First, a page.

It is about time for Japanese people to be more confident and show off their great talents to the out side of Japan.

We need more people like Ichiro!

Please don't apologize.

Anonymous said...

Dr mogi, I also agree with what you said although I am not a intellectual (as well) and cannot understand the whole thing fully in this blog. I like your writings but prefer your English blog rather than the Japanese. Do not be being lonely.

kirai said...

And not only intellectuals, I have the feeling that Japan is a country that tends to close to himself. Sony, Toyota and Nintendo conquered the world, but lately, most of the Japanese companies just concentrate on controlling the local market, and that is enough.

When a new Internet business starts in the US they are thinking about world wide launch from day 1. Many US companies control most of the Japanese consumer Internet market without even having offices en Japan. On the other side, new Japanese Internet businesses usually start thinking only about the local market, and only in the very long run they will maybe starting thinking to go global. Do you know any Japanese Internet company successful all around the world?

Sometimes I have the feeling that the problem is "ambition" and "need". Japanese thinking and people do not seem to me very ambitious (compared for example with USA people), they are happy with something rather comfortable. The other problem is "need", after the war Japan was in need, Japan was hungry, and Japanese technology went global. But nowadays Japanese society has a rather comfortable life, the next generations are growing in an ideal world and they do not have worries. They will just live a peaceful life with no worries, there is no need to worry about the whole world when you are comfortable in Japan. For example, many people from the last generations felt the hurry to learn English in many developed countries, but I have the feeling that that hurry is not as strong as before. People do not think English is THAT important, they can live without it, and only highly educated people really learn it (I'm seeing this in South European countries and also in Japan). On the other side, in China, where they are HUNGRY, where they are in NEED, there is now a huge movement of English learning, and the new generations are hugely motivated to learn it.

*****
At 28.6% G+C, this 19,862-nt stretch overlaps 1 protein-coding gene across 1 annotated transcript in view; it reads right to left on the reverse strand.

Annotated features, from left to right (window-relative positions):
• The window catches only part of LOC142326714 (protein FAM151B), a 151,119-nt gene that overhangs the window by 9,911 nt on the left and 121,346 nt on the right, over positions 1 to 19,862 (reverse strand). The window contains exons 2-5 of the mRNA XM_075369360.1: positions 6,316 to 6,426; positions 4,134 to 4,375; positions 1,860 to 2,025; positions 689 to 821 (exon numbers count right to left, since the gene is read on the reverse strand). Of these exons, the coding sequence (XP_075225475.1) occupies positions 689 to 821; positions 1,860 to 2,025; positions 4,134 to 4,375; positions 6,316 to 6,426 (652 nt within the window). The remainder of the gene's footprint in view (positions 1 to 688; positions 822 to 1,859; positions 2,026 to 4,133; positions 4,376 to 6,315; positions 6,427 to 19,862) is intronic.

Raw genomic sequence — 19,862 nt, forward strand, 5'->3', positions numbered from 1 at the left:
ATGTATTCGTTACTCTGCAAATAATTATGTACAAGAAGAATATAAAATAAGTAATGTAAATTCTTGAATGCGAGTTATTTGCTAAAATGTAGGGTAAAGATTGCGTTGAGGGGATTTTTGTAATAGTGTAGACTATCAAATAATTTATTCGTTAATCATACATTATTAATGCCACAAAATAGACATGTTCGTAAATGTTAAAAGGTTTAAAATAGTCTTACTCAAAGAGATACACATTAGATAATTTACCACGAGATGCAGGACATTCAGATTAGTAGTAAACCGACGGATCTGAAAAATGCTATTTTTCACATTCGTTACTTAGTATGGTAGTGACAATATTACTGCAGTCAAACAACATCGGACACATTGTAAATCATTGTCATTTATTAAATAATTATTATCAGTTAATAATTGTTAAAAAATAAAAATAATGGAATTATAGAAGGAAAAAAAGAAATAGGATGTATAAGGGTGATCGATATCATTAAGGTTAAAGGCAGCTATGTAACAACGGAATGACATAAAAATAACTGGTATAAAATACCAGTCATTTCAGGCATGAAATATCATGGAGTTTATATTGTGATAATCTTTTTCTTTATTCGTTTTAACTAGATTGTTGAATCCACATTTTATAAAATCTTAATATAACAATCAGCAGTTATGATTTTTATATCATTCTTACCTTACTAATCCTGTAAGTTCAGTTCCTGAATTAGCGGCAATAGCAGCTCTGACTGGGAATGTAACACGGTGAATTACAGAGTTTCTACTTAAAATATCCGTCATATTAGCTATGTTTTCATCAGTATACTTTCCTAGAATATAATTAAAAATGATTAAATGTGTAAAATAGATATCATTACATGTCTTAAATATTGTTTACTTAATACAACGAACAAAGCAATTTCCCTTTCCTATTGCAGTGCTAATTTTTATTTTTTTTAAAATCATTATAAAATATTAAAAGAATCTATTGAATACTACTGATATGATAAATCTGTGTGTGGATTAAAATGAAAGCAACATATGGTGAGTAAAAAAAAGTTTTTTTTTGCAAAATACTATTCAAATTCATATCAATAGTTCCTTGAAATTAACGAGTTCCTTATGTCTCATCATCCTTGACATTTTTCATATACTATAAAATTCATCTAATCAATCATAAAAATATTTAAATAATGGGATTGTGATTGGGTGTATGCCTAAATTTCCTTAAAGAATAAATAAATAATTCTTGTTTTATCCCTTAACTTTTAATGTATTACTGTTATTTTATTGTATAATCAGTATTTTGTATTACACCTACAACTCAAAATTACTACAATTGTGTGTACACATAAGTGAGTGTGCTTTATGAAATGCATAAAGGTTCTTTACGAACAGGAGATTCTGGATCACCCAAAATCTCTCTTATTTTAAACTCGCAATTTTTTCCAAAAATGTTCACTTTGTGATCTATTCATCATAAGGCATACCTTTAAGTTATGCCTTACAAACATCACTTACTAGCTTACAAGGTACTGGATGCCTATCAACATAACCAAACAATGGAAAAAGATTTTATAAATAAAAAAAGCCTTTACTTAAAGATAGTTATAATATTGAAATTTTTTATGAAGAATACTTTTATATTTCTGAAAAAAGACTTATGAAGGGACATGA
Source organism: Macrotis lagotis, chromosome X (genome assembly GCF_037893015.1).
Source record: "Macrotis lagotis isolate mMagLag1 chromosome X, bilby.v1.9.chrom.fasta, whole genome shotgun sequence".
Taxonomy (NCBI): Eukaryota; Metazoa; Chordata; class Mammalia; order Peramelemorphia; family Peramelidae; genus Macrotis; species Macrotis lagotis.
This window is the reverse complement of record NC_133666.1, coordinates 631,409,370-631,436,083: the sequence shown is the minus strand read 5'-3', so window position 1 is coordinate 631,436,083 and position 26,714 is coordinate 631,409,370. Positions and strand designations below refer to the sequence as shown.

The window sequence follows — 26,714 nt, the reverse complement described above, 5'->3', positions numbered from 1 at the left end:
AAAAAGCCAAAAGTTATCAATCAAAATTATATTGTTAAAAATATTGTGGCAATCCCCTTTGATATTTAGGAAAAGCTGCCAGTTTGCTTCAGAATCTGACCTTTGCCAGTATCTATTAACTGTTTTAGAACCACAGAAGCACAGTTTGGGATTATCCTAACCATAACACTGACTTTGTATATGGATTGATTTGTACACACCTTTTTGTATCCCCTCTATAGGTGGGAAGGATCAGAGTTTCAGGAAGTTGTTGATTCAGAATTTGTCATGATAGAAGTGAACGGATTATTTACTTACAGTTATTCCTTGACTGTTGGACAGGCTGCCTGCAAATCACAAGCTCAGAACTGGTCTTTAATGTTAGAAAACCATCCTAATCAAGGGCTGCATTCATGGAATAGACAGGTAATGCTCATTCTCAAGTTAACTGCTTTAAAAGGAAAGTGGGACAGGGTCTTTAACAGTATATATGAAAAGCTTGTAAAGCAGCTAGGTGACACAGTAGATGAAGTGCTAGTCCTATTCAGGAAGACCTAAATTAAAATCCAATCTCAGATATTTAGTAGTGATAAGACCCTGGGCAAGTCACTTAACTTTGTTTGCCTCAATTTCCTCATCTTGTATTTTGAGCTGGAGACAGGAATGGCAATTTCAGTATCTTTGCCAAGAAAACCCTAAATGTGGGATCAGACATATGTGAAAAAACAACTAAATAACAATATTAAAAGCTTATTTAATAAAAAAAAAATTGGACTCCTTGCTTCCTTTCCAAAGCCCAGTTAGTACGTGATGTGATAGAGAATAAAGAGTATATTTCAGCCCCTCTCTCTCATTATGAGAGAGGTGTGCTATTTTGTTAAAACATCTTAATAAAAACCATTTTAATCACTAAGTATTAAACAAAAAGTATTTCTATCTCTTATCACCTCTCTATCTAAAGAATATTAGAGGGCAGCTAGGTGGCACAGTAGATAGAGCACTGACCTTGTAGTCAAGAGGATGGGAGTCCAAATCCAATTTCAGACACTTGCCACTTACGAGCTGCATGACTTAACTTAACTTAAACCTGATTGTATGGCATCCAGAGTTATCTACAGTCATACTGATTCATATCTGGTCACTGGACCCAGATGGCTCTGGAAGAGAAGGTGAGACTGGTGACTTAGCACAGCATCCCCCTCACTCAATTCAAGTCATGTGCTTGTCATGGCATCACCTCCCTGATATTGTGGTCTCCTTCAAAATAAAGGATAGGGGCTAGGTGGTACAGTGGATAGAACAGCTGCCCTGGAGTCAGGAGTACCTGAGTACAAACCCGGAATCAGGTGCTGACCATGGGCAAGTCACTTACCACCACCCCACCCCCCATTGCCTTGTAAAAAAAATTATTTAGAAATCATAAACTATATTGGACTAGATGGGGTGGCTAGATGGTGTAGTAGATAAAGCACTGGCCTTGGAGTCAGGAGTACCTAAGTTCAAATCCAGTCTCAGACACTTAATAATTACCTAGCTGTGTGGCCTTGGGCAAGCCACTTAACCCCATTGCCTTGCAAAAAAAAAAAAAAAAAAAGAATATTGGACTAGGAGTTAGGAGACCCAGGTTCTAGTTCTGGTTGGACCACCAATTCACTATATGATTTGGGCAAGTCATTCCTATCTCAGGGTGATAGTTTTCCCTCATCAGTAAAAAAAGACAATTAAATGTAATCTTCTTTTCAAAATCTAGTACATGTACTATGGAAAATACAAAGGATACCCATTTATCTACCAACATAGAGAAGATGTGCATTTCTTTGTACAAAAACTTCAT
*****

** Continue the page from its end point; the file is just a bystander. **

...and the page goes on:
How do we motivated people, intellectuals, universities, companies to be GLOBAL? to think about the world as a WHOLE and not as a sum of many pieces? how do we improve communication and cultural exchange? I think one of the keys is MOTIVATION. As long as you have a motivation it will work, like your English blog, that it is working :)

Wander14 said...

I・・・I was VERY moved by your "PASSION".

Your words are so attractable
as much as Obama.

I feel like expressing my mind
in this place more and more
although my English skill is
still weak.
And I would like to improve it.

I appreciate you for giving us
the golden oppotunities!



    

Zak said...

Dr. Mogi;

I am an avid reader of your English blog. Being a Japanese-English technical translator, I have lots to learn from your writing. I admire your ability to express your ideas in a foreign language. It's not an easy task at all.
But I also learn a lot from your original thoughts.

Please do continue this great exploration into the world outside.

Johan Nystrom said...

Dr. Mogi,

Do you have any suggestion as to the reasons why Japanese intellectuals tend not to express themselves on the world stage? Is it related to the historical role of universities in Japan as importers of foreign thought, rather than exporters?

Thank you for your ongoing efforts in writing an excellent blog.

Johan Nystrom

Manisha Kundu-Nagata said...

Mogi-san, I agree with this post. While working for more than a decade as a researcher in institutes in Tsukuba, I realized similar thing. Most of the scientists tended to first look into whether USA is doing similar research or not, and then only they step into similar work. And believe me, some of them are actually real intellectuals but somehow avoid taking an initiative/risk for original work. I guess funding is one important criteria that scientists may not be taking much risk in going for very original research. This is just my observation/opinion.

And hearing at ministry level 'why always to be number one; and what is wrong being second' was a little shocking to hear even after staying in Japan for all these years.

But I feel there are several scientists doing extremely good work with international recognition, and I personally feel very positive...

Kanata said...